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  1. #1
    Join Date
    Nov 2013
    Posts
    12

    Default Onan p216g interchangabilty

    ok, I bought a miller bobcat 225g with a onan p216g. I had always wondered why it puked out oil out of the fuel pump. needless to say i found out what was causing it. I found that I had 2 bent intake valves and lost the seat in on of them and as of right now the engine is FUBAR'D as of right now. So here is the million dollar question of the day... The welder is a 1991 model according to MILLER, so I am guessing the engine is a 1990-1992.. I found another p216g with very little run time, but before i do that i was wondering if these engines will swap out or if I am going to run in to problems with the crank mating to the generator...
    Last edited by ethandg; 01-31-2014 at 06:19 PM.

  2. #2
    Join Date
    Jan 2014
    Location
    Northern West Virginia
    Posts
    37

    Default Don't take my word on this but check it out

    I believe that engines that are designated for use with generators usually have tapered shafts whereas other engines use straight shafts. See which yours has and limit your search to them. Also, and once again this is just my understanding so you'll have to check it out yourself, but I think the mounting holes and bolt patterns are more or less universal for various sized engine platforms and generators, so you may not even have to limit yourself to the original brand and model of engine if you are getting one of about the same horsepower.

    And with that said I wish you all the luck in the world finding a 20+ year old used engine in good repair.

  3. #3
    Join Date
    Nov 2013
    Posts
    12

    Default called cummin/onan

    I found out today that for that engine there was 11 different crankshafts, I don't know if they are generational or by application. But I guess the only way I am going to find out is to get the full numbers off of both engines and run them to see if they are interchangeable. And you do bring up some good points as far as mounting. I have heard that some later model p216 in a miller application were threaded.

  4. #4
    Join Date
    Sep 2005
    Location
    northern NJ
    Posts
    1,854

    Default

    Maybe change the title in your thread to reflect your question. Something like Onan P216g interchangeability.
    MM250
    Trailblazer 250g
    22a feeder
    Lincoln ac/dc 225
    Victor O/A
    MM200 black face
    Whitney 30 ton hydraulic punch
    Lown 1/8x 36" power roller
    Arco roto-phase model M
    Vectrax 7x12 band saw
    Miller spectrum 875
    30a spoolgun w/wc-24
    Syncrowave 250
    RCCS-14

  5. #5
    Join Date
    Nov 2013
    Posts
    12

    Default Thread title

    Noted sir!!! Didn't even think of that!

  6. #6
    Join Date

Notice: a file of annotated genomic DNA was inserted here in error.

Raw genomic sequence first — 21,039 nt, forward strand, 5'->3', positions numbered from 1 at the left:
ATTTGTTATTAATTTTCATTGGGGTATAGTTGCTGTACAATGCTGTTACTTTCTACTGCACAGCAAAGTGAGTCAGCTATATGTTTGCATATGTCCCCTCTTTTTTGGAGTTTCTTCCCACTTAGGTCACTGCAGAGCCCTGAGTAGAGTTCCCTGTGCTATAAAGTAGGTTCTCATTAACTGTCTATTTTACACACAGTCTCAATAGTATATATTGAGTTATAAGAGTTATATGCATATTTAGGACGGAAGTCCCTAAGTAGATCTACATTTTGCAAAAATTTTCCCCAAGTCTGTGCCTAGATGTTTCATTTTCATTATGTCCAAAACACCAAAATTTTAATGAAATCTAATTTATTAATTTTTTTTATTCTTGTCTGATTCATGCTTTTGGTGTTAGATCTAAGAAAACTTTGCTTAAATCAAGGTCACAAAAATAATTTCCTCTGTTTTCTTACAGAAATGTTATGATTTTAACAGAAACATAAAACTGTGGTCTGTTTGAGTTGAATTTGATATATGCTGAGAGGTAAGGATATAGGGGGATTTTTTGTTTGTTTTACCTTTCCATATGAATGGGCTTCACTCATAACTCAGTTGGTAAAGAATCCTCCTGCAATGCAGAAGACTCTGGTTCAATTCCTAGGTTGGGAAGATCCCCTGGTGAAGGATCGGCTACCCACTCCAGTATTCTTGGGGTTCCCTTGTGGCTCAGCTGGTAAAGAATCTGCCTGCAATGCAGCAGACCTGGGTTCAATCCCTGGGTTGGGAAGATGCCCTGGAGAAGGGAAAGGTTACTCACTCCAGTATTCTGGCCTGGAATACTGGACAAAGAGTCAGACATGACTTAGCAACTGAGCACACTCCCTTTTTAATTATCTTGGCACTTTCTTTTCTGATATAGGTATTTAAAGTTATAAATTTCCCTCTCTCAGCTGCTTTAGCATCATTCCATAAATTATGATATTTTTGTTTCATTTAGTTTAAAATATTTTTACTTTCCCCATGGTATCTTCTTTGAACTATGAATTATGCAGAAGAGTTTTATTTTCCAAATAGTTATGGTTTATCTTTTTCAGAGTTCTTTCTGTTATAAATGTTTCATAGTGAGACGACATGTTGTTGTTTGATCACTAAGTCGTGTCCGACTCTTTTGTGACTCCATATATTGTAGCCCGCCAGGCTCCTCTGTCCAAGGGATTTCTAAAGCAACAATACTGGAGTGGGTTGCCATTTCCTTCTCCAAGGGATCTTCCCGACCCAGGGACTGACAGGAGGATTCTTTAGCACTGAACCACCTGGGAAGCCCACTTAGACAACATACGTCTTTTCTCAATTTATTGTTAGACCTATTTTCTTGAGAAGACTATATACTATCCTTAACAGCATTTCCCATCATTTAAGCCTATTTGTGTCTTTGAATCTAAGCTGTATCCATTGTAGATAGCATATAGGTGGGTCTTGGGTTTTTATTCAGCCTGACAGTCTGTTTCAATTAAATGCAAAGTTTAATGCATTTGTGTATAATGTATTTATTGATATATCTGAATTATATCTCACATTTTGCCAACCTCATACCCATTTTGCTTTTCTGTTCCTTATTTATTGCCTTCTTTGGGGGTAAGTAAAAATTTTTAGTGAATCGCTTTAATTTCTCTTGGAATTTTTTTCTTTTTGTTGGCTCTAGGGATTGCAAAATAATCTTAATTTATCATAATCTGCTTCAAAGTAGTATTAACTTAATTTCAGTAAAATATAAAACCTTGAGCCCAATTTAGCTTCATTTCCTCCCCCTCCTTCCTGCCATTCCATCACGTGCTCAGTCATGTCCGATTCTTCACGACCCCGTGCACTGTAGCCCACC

Oct 2004
    Location
    Edmonton, Alberta
    Posts
    7,834

    Default

    Old engine has a code on the data plate, the new engine must have the same code

  7. #7
    Join Date
    Nov 2013
    Posts
    12

    Default data plate

    So the data plate on the engine has to match character for character?? So if that is correct I need to find a 20+ year old engine with low hours? Or drop about 1500.00 on a new engine?

    I wouldn't think there would be THAT much variance in crankshafts, with the exception of narrow taper, wide taper and threaded.

  8. #8
    Join Date
    Oct 2004
    Location
    Edmonton, Alberta
    Posts
    7,834

    Default

    Lots of variations, thats why the engines have a specific code

  9. #9
    Join Date
    Sep 2009
    Location
    Canada
    Posts
    185

    Default

    Have you looked into the cost of overhauling your engine?
    New valves, guides, springs, cam shaft etc.
    Lincoln Idealarc 250 stick/tig
    Miller Bluestar 2E
    Thermal Dynamics Cutmaster 52
    Torchmate CNC table

    Ironworker Welder
    Operating engineer
    Owner/Operator Devlin Metal Works
    Custom CNC Plasma Cutting and Welding

  10. #10
    Join Date
    Nov 2013
    Posts
    12

    Default engines

    Cruizer, I found that out when I called Cummins/Onan, lol. I could not believe how many variations there were!!! But I reckon all I can do is get the numbers and run them.

    Snoeproe, I was told by my mechanic that between machining and rebuilding it I would be money ahead to just buy a new one, because the valve seats would have to be oversized among other things. He also said that if I could find a used one that wasn't wore out that may be my best bet. I don't have a lot of money to blow on a engine and, I found one that would be pretty much just given to me. But it has to be the correct variation of that engine. It is on a small Case lawn tractor.

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